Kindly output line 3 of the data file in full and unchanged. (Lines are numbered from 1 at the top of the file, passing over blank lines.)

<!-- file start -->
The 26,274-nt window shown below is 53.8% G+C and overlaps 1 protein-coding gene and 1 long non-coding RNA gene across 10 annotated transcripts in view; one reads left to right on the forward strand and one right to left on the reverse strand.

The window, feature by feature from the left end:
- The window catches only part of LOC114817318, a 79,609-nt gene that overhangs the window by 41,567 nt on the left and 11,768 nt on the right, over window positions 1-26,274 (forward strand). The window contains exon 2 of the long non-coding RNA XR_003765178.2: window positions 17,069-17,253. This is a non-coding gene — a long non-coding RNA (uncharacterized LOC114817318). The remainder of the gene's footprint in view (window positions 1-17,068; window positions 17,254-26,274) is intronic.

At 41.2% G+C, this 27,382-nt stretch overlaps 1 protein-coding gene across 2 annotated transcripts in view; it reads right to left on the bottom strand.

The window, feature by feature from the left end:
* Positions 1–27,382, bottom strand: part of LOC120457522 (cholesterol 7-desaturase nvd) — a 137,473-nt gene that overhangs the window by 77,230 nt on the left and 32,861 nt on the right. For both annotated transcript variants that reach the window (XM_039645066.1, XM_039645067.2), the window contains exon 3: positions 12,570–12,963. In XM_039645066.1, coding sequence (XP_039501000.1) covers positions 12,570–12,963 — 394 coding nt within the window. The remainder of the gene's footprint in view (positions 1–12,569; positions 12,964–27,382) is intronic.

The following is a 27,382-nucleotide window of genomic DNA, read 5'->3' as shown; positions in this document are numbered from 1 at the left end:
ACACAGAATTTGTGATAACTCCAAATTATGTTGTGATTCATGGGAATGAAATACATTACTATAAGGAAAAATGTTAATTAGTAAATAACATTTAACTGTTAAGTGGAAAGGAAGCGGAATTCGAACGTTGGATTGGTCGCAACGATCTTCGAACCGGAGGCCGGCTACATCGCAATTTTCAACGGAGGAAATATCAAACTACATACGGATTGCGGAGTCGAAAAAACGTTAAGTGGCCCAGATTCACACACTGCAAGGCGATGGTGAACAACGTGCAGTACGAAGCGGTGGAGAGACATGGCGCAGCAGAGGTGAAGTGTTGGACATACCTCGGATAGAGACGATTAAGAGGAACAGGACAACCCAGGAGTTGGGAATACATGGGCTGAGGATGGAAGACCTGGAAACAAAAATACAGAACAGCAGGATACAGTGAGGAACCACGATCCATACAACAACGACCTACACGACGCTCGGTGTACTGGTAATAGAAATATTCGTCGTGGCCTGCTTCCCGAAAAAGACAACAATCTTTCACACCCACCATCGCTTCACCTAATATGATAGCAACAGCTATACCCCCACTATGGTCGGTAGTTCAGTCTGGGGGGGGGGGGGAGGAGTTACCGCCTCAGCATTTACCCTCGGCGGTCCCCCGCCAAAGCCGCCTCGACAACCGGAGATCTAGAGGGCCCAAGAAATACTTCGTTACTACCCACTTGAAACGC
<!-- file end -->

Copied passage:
- The window catches only part of LOC114817318, a 79,609-nt gene that overhangs the window by 41,567 nt on the left and 11,768 nt on the right, over window positions 1-26,274 (forward strand). The window contains exon 2 of the long non-coding RNA XR_003765178.2: window positions 17,069-17,253. This is a non-coding gene — a long non-coding RNA (uncharacterized LOC114817318). The remainder of the gene's footprint in view (window positions 1-17,068; window positions 17,254-26,274) is intronic.